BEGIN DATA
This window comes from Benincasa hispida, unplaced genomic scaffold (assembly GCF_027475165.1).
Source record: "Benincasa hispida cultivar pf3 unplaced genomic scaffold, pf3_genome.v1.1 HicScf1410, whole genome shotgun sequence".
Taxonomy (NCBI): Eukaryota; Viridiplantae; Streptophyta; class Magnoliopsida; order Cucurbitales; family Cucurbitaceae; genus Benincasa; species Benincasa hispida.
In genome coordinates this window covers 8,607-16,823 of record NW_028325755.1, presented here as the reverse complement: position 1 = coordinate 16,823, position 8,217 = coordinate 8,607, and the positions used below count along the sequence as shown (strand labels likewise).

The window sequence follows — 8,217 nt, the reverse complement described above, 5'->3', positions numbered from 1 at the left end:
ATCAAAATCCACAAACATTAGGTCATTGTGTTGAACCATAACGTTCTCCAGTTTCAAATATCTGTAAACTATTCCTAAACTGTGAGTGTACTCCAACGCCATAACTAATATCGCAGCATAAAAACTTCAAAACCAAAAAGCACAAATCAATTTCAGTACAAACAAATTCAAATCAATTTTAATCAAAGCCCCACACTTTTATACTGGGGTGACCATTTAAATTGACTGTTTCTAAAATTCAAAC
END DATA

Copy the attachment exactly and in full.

This window comes from Benincasa hispida, unplaced genomic scaffold (assembly GCF_027475165.1).
Source record: "Benincasa hispida cultivar pf3 unplaced genomic scaffold, pf3_genome.v1.1 HicScf1410, whole genome shotgun sequence".
Taxonomy (NCBI): Eukaryota; Viridiplantae; Streptophyta; class Magnoliopsida; order Cucurbitales; family Cucurbitaceae; genus Benincasa; species Benincasa hispida.
In genome coordinates this window covers 8,607-16,823 of record NW_028325755.1, presented here as the reverse complement: position 1 = coordinate 16,823, position 8,217 = coordinate 8,607, and the positions used below count along the sequence as shown (strand labels likewise).

The window sequence follows — 8,217 nt, the reverse complement described above, 5'->3', positions numbered from 1 at the left end:
ATCAAAATCCACAAACATTAGGTCATTGTGTTGAACCATAACGTTCTCCAGTTTCAAATATCTGTAAACTATTCCTAAACTGTGAGTGTACTCCAACGCCATAACTAATATCGCAGCATAAAAACTTCAAAACCAAAAAGCACAAATCAATTTCAGTACAAACAAATTCAAATCAATTTTAATCAAAGCCCCACACTTTTATACTGGGGTGACCATTTAAATTGACTGTTTCTAAAATTCAAAC